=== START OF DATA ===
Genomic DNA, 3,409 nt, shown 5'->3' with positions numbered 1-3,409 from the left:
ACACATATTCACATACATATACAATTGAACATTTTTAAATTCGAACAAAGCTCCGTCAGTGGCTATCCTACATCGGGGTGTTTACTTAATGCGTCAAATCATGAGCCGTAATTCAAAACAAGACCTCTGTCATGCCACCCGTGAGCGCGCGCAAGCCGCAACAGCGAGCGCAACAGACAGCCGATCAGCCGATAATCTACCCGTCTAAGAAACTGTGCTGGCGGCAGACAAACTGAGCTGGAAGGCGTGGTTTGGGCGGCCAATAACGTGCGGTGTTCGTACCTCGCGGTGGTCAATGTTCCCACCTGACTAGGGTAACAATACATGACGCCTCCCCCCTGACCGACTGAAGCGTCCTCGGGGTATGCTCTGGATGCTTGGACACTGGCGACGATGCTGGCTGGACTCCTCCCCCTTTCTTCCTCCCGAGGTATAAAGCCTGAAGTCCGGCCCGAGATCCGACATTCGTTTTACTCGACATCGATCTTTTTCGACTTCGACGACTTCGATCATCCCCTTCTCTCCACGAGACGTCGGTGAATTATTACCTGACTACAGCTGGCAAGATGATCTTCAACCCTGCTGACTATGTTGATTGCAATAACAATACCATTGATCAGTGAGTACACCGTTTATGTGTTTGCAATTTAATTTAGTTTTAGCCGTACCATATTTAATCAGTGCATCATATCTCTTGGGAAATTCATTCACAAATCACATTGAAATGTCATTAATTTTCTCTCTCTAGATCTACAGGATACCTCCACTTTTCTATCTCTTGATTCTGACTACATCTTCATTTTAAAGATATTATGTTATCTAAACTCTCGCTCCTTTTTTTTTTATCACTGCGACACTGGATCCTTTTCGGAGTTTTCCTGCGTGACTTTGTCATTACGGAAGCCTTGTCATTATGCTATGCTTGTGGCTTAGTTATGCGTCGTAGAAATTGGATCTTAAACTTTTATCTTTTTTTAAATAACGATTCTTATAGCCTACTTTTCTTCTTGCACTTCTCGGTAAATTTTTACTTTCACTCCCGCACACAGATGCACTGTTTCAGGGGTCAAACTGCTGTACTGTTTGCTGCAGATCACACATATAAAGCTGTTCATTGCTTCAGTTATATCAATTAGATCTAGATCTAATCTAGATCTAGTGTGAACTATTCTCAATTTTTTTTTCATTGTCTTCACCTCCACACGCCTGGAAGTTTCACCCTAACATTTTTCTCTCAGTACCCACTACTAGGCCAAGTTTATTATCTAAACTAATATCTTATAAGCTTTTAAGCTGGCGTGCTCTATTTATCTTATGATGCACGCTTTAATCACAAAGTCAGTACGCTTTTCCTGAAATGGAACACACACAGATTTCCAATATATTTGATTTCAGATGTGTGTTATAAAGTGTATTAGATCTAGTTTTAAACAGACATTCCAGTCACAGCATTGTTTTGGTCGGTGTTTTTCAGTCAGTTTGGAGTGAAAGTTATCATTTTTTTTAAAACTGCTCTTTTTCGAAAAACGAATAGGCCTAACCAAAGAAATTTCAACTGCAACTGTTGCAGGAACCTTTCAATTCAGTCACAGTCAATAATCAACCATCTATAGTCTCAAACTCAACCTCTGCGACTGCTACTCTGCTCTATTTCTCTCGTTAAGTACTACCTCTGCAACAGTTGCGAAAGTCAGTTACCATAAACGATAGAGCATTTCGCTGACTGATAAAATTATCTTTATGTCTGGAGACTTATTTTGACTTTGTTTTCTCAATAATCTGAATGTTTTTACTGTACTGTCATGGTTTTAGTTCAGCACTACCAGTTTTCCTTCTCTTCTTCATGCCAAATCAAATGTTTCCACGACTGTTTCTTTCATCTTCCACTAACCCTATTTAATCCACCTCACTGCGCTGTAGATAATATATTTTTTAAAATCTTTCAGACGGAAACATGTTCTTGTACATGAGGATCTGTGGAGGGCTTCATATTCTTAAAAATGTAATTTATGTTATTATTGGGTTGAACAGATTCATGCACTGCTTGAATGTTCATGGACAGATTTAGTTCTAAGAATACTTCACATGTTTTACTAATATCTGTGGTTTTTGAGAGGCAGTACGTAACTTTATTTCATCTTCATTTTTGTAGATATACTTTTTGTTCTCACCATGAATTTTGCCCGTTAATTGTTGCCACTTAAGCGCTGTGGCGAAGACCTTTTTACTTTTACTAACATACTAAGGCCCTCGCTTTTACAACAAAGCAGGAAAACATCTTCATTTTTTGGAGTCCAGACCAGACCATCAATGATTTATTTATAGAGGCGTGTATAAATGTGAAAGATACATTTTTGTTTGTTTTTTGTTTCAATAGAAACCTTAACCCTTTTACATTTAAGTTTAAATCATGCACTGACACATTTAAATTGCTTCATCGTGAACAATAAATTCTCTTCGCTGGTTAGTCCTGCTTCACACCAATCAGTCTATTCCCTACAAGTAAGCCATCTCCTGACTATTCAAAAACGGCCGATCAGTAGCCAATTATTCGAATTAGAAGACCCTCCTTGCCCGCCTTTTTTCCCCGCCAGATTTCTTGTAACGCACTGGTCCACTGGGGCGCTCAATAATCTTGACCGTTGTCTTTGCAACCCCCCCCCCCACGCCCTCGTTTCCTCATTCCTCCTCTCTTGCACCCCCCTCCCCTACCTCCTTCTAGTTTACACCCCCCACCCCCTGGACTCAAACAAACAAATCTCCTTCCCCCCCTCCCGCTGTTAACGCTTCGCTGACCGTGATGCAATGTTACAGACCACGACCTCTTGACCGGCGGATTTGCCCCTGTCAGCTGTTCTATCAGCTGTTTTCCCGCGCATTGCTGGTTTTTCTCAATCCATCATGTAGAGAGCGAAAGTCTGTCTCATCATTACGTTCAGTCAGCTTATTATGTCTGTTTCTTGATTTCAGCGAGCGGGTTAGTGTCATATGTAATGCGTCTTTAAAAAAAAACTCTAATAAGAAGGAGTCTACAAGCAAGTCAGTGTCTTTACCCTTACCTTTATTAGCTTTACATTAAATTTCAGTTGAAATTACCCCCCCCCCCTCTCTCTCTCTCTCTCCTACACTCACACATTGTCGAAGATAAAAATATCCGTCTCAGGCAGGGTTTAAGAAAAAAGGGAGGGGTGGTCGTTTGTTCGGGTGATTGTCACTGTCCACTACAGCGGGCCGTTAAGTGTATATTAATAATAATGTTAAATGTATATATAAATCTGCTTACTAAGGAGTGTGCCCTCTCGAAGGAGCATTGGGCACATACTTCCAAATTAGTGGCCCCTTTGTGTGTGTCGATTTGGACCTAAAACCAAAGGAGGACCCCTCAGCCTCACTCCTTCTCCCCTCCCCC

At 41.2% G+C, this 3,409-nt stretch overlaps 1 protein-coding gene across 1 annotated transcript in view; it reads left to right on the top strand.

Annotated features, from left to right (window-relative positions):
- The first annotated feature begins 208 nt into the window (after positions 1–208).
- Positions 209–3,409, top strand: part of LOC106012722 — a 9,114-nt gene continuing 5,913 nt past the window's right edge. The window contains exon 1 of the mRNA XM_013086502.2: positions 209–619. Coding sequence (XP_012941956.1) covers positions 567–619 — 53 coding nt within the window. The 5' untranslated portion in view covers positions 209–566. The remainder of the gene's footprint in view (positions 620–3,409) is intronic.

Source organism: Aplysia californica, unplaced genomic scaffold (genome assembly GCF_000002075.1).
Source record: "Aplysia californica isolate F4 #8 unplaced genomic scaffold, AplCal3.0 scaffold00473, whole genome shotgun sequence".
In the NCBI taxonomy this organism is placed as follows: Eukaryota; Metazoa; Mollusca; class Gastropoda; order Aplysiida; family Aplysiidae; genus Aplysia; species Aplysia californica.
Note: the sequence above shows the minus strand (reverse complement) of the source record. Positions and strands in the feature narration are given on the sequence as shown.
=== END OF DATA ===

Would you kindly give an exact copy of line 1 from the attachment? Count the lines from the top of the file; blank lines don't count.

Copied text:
Genomic DNA, 3,409 nt, shown 5'->3' with positions numbered 1-3,409 from the left: